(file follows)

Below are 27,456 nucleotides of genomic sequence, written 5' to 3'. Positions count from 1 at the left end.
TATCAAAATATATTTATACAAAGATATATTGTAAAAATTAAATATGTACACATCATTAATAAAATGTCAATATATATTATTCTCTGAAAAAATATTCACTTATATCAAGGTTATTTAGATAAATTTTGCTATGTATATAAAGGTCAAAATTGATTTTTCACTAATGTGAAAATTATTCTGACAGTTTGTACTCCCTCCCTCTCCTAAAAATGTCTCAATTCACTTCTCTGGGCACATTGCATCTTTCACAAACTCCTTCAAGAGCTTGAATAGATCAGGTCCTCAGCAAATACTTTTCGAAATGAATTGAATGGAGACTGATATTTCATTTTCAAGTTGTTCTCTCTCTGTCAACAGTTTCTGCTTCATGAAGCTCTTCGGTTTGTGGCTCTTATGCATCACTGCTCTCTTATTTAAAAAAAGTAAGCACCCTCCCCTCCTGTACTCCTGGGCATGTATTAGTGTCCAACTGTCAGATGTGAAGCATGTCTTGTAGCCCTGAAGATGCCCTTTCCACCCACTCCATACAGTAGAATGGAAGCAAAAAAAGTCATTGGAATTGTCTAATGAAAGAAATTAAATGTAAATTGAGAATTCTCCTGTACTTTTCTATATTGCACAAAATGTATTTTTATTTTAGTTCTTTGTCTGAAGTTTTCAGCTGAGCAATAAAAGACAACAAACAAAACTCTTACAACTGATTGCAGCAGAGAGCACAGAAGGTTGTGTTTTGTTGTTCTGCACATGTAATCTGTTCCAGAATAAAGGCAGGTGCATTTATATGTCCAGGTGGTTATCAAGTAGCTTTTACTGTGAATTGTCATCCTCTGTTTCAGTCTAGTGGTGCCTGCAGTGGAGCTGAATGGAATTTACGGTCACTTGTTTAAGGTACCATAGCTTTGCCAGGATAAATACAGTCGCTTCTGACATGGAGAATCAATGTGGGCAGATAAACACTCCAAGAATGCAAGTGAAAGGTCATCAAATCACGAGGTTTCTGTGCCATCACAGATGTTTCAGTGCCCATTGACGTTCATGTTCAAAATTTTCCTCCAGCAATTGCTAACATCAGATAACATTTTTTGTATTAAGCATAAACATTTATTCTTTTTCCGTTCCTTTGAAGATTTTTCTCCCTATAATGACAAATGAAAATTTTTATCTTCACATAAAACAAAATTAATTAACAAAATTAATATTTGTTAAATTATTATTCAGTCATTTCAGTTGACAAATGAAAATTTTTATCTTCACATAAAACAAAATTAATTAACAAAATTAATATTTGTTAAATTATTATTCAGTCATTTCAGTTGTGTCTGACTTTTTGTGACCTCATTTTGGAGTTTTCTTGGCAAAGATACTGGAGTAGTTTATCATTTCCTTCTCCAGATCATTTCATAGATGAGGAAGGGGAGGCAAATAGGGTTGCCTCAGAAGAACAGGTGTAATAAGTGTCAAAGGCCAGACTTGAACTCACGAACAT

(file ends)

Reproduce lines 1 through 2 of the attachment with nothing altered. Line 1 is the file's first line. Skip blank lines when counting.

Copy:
Below are 27,456 nucleotides of genomic sequence, written 5' to 3'. Positions count from 1 at the left end.
TATCAAAATATATTTATACAAAGATATATTGTAAAAATTAAATATGTACACATCATTAATAAAATGTCAATATATATTATTCTCTGAAAAAATATTCACTTATATCAAGGTTATTTAGATAAATTTTGCTATGTATATAAAGGTCAAAATTGATTTTTCACTAATGTGAAAATTATTCTGACAGTTTGTACTCCCTCCCTCTCCTAAAAATGTCTCAATTCACTTCTCTGGGCACATTGCATCTTTCACAAACTCCTTCAAGAGCTTGAATAGATCAGGTCCTCAGCAAATACTTTTCGAAATGAATTGAATGGAGACTGATATTTCATTTTCAAGTTGTTCTCTCTCTGTCAACAGTTTCTGCTTCATGAAGCTCTTCGGTTTGTGGCTCTTATGCATCACTGCTCTCTTATTTAAAAAAAGTAAGCACCCTCCCCTCCTGTACTCCTGGGCATGTATTAGTGTCCAACTGTCAGATGTGAAGCATGTCTTGTAGCCCTGAAGATGCCCTTTCCACCCACTCCATACAGTAGAATGGAAGCAAAAAAAGTCATTGGAATTGTCTAATGAAAGAAATTAAATGTAAATTGAGAATTCTCCTGTACTTTTCTATATTGCACAAAATGTATTTTTATTTTAGTTCTTTGTCTGAAGTTTTCAGCTGAGCAATAAAAGACAACAAACAAAACTCTTACAACTGATTGCAGCAGAGAGCACAGAAGGTTGTGTTTTGTTGTTCTGCACATGTAATCTGTTCCAGAATAAAGGCAGGTGCATTTATATGTCCAGGTGGTTATCAAGTAGCTTTTACTGTGAATTGTCATCCTCTGTTTCAGTCTAGTGGTGCCTGCAGTGGAGCTGAATGGAATTTACGGTCACTTGTTTAAGGTACCATAGCTTTGCCAGGATAAATACAGTCGCTTCTGACATGGAGAATCAATGTGGGCAGATAAACACTCCAAGAATGCAAGTGAAAGGTCATCAAATCACGAGGTTTCTGTGCCATCACAGATGTTTCAGTGCCCATTGACGTTCATGTTCAAAATTTTCCTCCAGCAATTGCTAACATCAGATAACATTTTTTGTATTAAGCATAAACATTTATTCTTTTTCCGTTCCTTTGAAGATTTTTCTCCCTATAATGACAAATGAAAATTTTTATCTTCACATAAAACAAAATTAATTAACAAAATTAATATTTGTTAAATTATTATTCAGTCATTTCAGTTGACAAATGAAAATTTTTATCTTCACATAAAACAAAATTAATTAACAAAATTAATATTTGTTAAATTATTATTCAGTCATTTCAGTTGTGTCTGACTTTTTGTGACCTCATTTTGGAGTTTTCTTGGCAAAGATACTGGAGTAGTTTATCATTTCCTTCTCCAGATCATTTCATAGATGAGGAAGGGGAGGCAAATAGGGTTGCCTCAGAAGAACAGGTGTAATAAGTGTCAAAGGCCAGACTTGAACTCACGAACAT